The greatest explorer on this earth never takes voyages as long as those of the (wo)man who descends to the depth of his/her heart. ~Julien Green
Fresh coffee, check.
Partner’s workbook, check.
Committed to making sense of our lives, check.
Walk through the door, hug, settle into comfy chairs. Check.
Recognize again a sinking in-over-my-head feeling? Check.
Frankly, I was stumped.
Women began reaching out to me after my husband and I started sharing our story at church. When asked for recommendations about helpful books or websites, I often endorsed Marsha Mean’s website and partner workbook. Two women trying to make sense of their troubling “new kind of normal” feelings followed up by asking if I would lead them through the workbook. I loved them, and since I’d led countless groups through the years, prayerfully decided to move ahead.
I strongly believe in the power of groups, knowing they provide an opportunity to share our stories, feel heard, understood, and connect at deep levels. I’d sat with others working through the knotty issues of life that brought grief, anger, abandonment or fear into their worlds. Although still new into my own healing, I trusted the workbook content would serve as a guide for our meetings. Plus, understanding group dynamics, I believed coming together around the common experience of our husband’s compulsive sexual behaviors - and a study guide created by a partner expert to help us process - would yield understanding and relief.
Instead, raw grief and rage erupted each week invariably resulting in lengthy debriefing conversations between sessions. I felt lost, like an explorer in unchartered territory without a map or compass, risking more than my own well-being. Instead of understanding and relief, those exploring healing with me felt confused, stuck.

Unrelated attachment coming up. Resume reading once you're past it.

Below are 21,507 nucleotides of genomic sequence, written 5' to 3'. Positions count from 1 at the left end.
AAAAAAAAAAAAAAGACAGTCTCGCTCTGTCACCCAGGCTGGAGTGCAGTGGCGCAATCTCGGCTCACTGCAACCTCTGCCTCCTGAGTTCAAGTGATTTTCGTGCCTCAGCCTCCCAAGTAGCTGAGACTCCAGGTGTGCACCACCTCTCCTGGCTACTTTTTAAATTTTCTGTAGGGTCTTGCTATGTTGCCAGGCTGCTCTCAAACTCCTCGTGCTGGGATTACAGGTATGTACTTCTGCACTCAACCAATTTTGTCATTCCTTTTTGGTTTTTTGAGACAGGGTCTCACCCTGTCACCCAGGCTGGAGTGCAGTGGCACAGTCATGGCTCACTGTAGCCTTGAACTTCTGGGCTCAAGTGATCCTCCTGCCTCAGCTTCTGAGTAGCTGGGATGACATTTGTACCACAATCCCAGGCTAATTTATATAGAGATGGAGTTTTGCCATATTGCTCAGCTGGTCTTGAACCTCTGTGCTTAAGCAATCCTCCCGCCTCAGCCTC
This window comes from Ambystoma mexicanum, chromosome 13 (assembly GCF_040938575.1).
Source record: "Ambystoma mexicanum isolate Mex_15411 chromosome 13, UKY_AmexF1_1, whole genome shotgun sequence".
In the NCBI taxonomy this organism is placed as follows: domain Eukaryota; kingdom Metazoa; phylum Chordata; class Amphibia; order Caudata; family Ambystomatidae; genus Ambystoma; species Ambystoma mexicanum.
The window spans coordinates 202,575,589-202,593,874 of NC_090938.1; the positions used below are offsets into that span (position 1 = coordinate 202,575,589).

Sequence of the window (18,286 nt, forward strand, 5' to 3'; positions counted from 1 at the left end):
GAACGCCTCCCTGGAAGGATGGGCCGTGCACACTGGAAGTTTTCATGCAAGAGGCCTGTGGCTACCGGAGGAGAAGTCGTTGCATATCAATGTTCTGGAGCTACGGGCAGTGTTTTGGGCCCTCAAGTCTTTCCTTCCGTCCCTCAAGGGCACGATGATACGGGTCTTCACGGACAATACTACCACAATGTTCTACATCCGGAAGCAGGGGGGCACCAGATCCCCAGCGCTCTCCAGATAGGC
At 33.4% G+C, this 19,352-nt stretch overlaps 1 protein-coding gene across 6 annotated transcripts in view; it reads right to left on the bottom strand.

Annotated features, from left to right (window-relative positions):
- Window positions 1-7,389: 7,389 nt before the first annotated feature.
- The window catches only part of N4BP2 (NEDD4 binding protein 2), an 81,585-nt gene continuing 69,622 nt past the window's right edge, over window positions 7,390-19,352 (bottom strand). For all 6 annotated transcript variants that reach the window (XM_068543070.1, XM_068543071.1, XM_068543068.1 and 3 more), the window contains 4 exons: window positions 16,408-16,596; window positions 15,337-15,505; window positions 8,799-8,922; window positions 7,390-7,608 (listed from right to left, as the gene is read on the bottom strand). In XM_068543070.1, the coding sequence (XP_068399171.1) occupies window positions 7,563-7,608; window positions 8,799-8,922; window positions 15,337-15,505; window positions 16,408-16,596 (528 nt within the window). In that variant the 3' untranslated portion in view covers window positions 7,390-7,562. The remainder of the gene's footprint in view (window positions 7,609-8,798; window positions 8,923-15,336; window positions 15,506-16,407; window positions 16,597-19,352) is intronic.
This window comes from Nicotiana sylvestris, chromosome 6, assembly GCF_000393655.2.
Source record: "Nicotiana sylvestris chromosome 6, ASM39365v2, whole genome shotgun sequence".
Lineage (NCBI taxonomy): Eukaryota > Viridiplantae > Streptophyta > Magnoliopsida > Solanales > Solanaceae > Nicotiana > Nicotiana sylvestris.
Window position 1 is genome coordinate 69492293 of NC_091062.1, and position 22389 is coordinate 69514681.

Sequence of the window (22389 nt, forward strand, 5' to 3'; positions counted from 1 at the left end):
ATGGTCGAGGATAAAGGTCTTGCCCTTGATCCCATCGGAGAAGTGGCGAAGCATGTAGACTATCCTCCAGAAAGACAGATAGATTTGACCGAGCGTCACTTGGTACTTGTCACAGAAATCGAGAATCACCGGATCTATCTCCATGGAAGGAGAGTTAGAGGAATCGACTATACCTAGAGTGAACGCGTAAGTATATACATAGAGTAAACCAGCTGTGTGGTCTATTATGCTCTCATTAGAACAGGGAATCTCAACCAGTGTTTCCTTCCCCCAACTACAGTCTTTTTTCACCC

Seeking guidance for our journey, I contacted Marsha Means about facilitator training for partners who want to lead small groups in their church. She shared my concern about the lack of training, particularly in light of what are often insurmountable barriers for partners receiving help, inside or outside their church. In 2008, there were few clinically and Biblically sound resources for sex addicts, let alone partners.
Thankfully, after the publication of Marsha Means and Barbara Steffens groundbreaking book, Your Sexually Addicted Spouse, the multidimensional partner trauma model began making inroads into the sexual addiction recovery world. Discovering my feelings and responses were normal while partners navigate through trauma recovery stages provided relief and understanding. It opened a door of hope.
That understanding also gave insight into the distressing dynamics experienced in our initial group. It also increased the level of importance for peer-facilitator training.
I didn’t set out to create peer-facilitator training for partners. But results from the plethora of studies and surveys (see links below) as well as anecdotal personal stories, created a compelling appeal. A troubling quote from a Barna/Josh McDowell 2015 survey reveals a current, troubling reality. “More than 9 in 10 pastors (93% of pastors, 94% of youth pastors) said pornography is becoming a bigger problem, specifically for the church, and 75 percent of the laity agree. However, only 7 percent of pastors said their church had a program designed to help those struggling with pornography.”
Although there’s a significant increase in theologically and clinically sound books, training and practice, the gap between the glaring needs of family systems faltering as a result of what is now identified as a public health crisis and programs within the local church remains heart-rending. A Door of Hope: Peer Facilitator Training Helping Women Heal After Sexual Betrayal exists to equip and support partners who bravely “descend to the depths of their hearts’ while exploring their healing journey and now want to give back.
As Crystal Rae Morrissey, (Certified Partner Coach, www.womeneverafter.com) stated when describing a three stage recovery response, “Investment into her healing begins to pay a visible and valuable dividend. She feels honored when her story (in part or in whole) provides something meaningful for another (usually newer) PSA.”
Links to two recent studies: Is porn immoral? That doesn’t matter: It’s a public health crisis by Gail Dines Retrieved April 10, 2016
Here’s How 770 Pastors Describe Their Struggle with Porn by Morgan Lee, Retrieved April 10, 2016
To learn more about A Door of Hope Peer Facilitator Training click here.